On September 5, 2012, The Federal Trade Commission (“FTC”) announced the publication of a guide (the “Mobile App Marketing Guide”) designed to assist mobile application (“app”) developers to observe truth-in-advertising and basic data privacy and security principles when promoting their technologies. For more than a decade, the FTC has examined consumer protection issues arising in conjunction with the widening deployment of mobile technology. This latest publication highlights the FTC’s ongoing interest in encouraging companies that develop mobile apps to build compliant privacy protocols into their operating policies from the beginning, rather than attempting to incorporate them later.

According to the FTC, this “privacy by design” approach involves developing policies that (1) limit the information companies collect from consumers, (2) provide for securely storing the information about consumers companies elect to keep and (3) provide for safely disposing information that is no longer needed. The FTC offers the following guidelines for privacy protocols that all app developers should consider:

  1. Make Users Aware of Privacy Issues. Companies should clearly and conspicuously explain the types of information an app collects from users or their devices and what is done with such information, including potential uses by third-party companies that users’ information is disclosed to. In addition, companies should give users tools that offer choices in how to use their apps, such as privacy settings, opt-outs, or other ways for users to control how their personal information is collected, used and distributed. These measures help to ensure that users do not unknowingly or unwillingly disclose information they do not intend to share.
  2. Honor Privacy Promises. Mobile app developers, like all other businesses, are required to abide by promises made to consumers regarding the use of personal information and the security standards they apply to protect it. Privacy policies should therefore include procedural measures to ensure that stated protocols are observed.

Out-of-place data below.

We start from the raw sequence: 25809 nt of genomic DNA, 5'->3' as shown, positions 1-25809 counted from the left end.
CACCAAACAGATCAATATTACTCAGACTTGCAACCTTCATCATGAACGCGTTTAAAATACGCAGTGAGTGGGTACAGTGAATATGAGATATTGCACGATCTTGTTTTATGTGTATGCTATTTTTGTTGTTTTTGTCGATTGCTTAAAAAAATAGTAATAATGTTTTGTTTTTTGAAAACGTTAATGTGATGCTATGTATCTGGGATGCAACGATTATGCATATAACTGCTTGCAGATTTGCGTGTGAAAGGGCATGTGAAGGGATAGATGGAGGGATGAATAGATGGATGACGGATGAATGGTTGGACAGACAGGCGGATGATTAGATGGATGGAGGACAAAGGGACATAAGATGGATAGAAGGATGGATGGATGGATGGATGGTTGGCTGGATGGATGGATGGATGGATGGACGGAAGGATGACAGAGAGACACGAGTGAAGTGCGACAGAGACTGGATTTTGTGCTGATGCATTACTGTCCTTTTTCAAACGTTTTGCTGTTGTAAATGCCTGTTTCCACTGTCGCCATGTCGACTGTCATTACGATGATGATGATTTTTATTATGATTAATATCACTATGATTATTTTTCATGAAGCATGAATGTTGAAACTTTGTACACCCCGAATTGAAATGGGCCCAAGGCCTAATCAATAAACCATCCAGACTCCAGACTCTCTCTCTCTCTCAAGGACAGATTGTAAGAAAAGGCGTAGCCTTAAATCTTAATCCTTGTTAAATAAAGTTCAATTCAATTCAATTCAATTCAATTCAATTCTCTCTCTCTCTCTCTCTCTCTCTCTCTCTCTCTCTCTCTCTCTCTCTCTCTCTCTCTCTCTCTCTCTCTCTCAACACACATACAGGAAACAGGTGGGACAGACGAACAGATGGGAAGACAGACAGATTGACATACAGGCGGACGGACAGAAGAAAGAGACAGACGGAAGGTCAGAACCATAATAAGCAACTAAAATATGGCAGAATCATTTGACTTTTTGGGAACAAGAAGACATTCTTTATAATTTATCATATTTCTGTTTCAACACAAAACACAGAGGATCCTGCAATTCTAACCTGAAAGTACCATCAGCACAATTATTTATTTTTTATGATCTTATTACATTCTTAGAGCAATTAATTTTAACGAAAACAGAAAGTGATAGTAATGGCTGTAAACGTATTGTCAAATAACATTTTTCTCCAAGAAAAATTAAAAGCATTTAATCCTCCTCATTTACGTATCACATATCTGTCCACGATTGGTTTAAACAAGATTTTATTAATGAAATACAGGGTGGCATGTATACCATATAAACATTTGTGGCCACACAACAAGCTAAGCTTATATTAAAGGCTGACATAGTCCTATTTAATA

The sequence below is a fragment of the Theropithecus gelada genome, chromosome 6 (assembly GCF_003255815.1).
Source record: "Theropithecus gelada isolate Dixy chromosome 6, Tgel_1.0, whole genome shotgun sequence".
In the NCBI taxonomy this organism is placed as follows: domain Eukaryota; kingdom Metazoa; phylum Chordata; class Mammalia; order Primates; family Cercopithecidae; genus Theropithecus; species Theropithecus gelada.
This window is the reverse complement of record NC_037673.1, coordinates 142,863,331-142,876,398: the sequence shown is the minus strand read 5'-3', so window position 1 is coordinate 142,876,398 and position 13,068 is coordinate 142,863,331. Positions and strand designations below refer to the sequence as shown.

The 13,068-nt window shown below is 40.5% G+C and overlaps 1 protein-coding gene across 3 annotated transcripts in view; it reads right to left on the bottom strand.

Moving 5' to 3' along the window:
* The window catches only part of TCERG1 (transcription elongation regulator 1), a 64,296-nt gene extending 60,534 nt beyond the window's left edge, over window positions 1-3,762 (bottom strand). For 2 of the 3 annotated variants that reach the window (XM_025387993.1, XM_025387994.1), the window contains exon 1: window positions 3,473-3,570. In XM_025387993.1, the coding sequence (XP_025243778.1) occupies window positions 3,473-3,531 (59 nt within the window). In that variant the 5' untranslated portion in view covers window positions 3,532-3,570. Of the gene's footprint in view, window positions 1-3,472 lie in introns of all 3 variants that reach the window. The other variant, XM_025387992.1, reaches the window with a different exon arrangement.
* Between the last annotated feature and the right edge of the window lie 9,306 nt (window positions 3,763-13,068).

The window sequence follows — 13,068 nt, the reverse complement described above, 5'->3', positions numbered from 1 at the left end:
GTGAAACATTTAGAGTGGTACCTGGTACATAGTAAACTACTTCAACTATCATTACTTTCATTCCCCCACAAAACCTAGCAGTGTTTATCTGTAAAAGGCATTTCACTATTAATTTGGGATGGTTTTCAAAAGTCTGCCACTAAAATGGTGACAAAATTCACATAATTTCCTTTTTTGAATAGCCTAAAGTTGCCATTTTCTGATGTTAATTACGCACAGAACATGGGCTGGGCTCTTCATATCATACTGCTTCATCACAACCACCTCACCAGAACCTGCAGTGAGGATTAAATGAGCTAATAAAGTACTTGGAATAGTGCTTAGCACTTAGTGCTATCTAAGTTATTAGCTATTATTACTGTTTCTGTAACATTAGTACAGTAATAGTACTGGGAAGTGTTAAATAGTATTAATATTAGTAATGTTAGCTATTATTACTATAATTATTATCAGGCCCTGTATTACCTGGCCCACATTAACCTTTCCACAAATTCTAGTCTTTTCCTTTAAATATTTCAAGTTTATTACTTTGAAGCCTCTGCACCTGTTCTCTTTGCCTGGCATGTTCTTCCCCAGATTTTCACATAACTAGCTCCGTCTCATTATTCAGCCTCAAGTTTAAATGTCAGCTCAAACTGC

3. Protect Children’s Privacy. Companies that design specialized apps for children or knowingly collect personal information from children should be aware of special requirements under the Children’s Online Privacy Protection Act.
  4. Collect Sensitive Information Only with Consent. Companies should secure users’ affirmative consent before collecting any sensitive data such as medical, financial, or precise geolocation information.

The Mobile App Marketing Guide advises companies to apply the above principles to an app’s default settings. Finally, the FTC suggests that companies should require the affirmative permission of users before making material changes to their privacy policies. “Just editing the language in your privacy policy isn’t enough in those circumstances,” the FTC said.

The FTC offers numerous other resources to help companies develop data privacy and security policies that are appropriate for the businesses. For more information, visit the FTC’s Bureau of Consumer Protection Business Center at http://business.ftc.gov/.